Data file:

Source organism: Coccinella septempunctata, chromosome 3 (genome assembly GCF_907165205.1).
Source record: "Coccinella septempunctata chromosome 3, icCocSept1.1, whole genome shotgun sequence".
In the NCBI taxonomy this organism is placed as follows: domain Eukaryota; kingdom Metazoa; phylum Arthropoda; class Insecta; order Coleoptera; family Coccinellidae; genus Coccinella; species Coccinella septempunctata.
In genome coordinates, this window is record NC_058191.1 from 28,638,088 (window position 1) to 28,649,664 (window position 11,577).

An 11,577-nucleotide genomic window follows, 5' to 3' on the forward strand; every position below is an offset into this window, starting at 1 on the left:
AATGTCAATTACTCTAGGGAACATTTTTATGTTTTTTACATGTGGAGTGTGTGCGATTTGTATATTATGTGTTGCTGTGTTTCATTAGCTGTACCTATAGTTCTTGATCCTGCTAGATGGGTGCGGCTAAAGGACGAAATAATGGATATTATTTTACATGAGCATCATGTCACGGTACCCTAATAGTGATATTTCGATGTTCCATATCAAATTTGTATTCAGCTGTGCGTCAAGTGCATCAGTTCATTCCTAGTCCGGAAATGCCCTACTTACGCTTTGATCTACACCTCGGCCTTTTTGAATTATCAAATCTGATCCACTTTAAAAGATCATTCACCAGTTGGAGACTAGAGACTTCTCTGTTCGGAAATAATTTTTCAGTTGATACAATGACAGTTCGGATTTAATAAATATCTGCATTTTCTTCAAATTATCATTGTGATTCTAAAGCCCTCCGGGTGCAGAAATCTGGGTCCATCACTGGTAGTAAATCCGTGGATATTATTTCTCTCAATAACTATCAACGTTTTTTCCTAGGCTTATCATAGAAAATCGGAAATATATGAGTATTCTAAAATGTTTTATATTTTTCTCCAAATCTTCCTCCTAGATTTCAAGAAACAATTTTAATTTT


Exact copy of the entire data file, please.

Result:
Source organism: Coccinella septempunctata, chromosome 3 (genome assembly GCF_907165205.1).
Source record: "Coccinella septempunctata chromosome 3, icCocSept1.1, whole genome shotgun sequence".
In the NCBI taxonomy this organism is placed as follows: domain Eukaryota; kingdom Metazoa; phylum Arthropoda; class Insecta; order Coleoptera; family Coccinellidae; genus Coccinella; species Coccinella septempunctata.
In genome coordinates, this window is record NC_058191.1 from 28,638,088 (window position 1) to 28,649,664 (window position 11,577).

An 11,577-nucleotide genomic window follows, 5' to 3' on the forward strand; every position below is an offset into this window, starting at 1 on the left:
AATGTCAATTACTCTAGGGAACATTTTTATGTTTTTTACATGTGGAGTGTGTGCGATTTGTATATTATGTGTTGCTGTGTTTCATTAGCTGTACCTATAGTTCTTGATCCTGCTAGATGGGTGCGGCTAAAGGACGAAATAATGGATATTATTTTACATGAGCATCATGTCACGGTACCCTAATAGTGATATTTCGATGTTCCATATCAAATTTGTATTCAGCTGTGCGTCAAGTGCATCAGTTCATTCCTAGTCCGGAAATGCCCTACTTACGCTTTGATCTACACCTCGGCCTTTTTGAATTATCAAATCTGATCCACTTTAAAAGATCATTCACCAGTTGGAGACTAGAGACTTCTCTGTTCGGAAATAATTTTTCAGTTGATACAATGACAGTTCGGATTTAATAAATATCTGCATTTTCTTCAAATTATCATTGTGATTCTAAAGCCCTCCGGGTGCAGAAATCTGGGTCCATCACTGGTAGTAAATCCGTGGATATTATTTCTCTCAATAACTATCAACGTTTTTTCCTAGGCTTATCATAGAAAATCGGAAATATATGAGTATTCTAAAATGTTTTATATTTTTCTCCAAATCTTCCTCCTAGATTTCAAGAAACAATTTTAATTTT